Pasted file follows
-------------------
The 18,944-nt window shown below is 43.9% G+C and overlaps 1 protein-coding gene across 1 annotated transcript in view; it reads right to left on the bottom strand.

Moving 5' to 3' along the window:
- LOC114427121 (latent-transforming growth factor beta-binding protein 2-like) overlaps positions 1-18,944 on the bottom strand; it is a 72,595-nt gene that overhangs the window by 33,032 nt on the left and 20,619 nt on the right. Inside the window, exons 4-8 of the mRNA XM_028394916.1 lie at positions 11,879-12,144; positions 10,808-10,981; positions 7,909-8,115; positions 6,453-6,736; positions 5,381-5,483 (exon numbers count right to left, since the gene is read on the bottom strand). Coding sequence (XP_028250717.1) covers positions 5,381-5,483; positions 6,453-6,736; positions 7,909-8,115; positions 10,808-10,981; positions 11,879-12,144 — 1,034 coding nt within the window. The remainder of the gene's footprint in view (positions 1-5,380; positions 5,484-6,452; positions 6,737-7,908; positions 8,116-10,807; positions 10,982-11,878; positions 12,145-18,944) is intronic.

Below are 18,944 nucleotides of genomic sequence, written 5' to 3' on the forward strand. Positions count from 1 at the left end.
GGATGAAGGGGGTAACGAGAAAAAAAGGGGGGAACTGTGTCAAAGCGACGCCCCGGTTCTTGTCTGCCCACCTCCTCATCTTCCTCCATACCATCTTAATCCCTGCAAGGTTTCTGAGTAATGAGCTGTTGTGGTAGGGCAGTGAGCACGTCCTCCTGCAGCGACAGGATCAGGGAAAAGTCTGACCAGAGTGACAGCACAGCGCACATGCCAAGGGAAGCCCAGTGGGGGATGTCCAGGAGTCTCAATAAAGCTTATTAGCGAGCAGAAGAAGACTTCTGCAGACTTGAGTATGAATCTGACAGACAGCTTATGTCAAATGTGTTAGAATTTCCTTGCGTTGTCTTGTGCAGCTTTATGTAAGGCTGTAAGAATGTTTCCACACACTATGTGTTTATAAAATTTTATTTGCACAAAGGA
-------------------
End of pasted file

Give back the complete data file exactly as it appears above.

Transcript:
The 18,944-nt window shown below is 43.9% G+C and overlaps 1 protein-coding gene across 1 annotated transcript in view; it reads right to left on the bottom strand.

Moving 5' to 3' along the window:
- LOC114427121 (latent-transforming growth factor beta-binding protein 2-like) overlaps positions 1-18,944 on the bottom strand; it is a 72,595-nt gene that overhangs the window by 33,032 nt on the left and 20,619 nt on the right. Inside the window, exons 4-8 of the mRNA XM_028394916.1 lie at positions 11,879-12,144; positions 10,808-10,981; positions 7,909-8,115; positions 6,453-6,736; positions 5,381-5,483 (exon numbers count right to left, since the gene is read on the bottom strand). Coding sequence (XP_028250717.1) covers positions 5,381-5,483; positions 6,453-6,736; positions 7,909-8,115; positions 10,808-10,981; positions 11,879-12,144 — 1,034 coding nt within the window. The remainder of the gene's footprint in view (positions 1-5,380; positions 5,484-6,452; positions 6,737-7,908; positions 8,116-10,807; positions 10,982-11,878; positions 12,145-18,944) is intronic.

Below are 18,944 nucleotides of genomic sequence, written 5' to 3' on the forward strand. Positions count from 1 at the left end.
GGATGAAGGGGGTAACGAGAAAAAAAGGGGGGAACTGTGTCAAAGCGACGCCCCGGTTCTTGTCTGCCCACCTCCTCATCTTCCTCCATACCATCTTAATCCCTGCAAGGTTTCTGAGTAATGAGCTGTTGTGGTAGGGCAGTGAGCACGTCCTCCTGCAGCGACAGGATCAGGGAAAAGTCTGACCAGAGTGACAGCACAGCGCACATGCCAAGGGAAGCCCAGTGGGGGATGTCCAGGAGTCTCAATAAAGCTTATTAGCGAGCAGAAGAAGACTTCTGCAGACTTGAGTATGAATCTGACAGACAGCTTATGTCAAATGTGTTAGAATTTCCTTGCGTTGTCTTGTGCAGCTTTATGTAAGGCTGTAAGAATGTTTCCACACACTATGTGTTTATAAAATTTTATTTGCACAAAGGA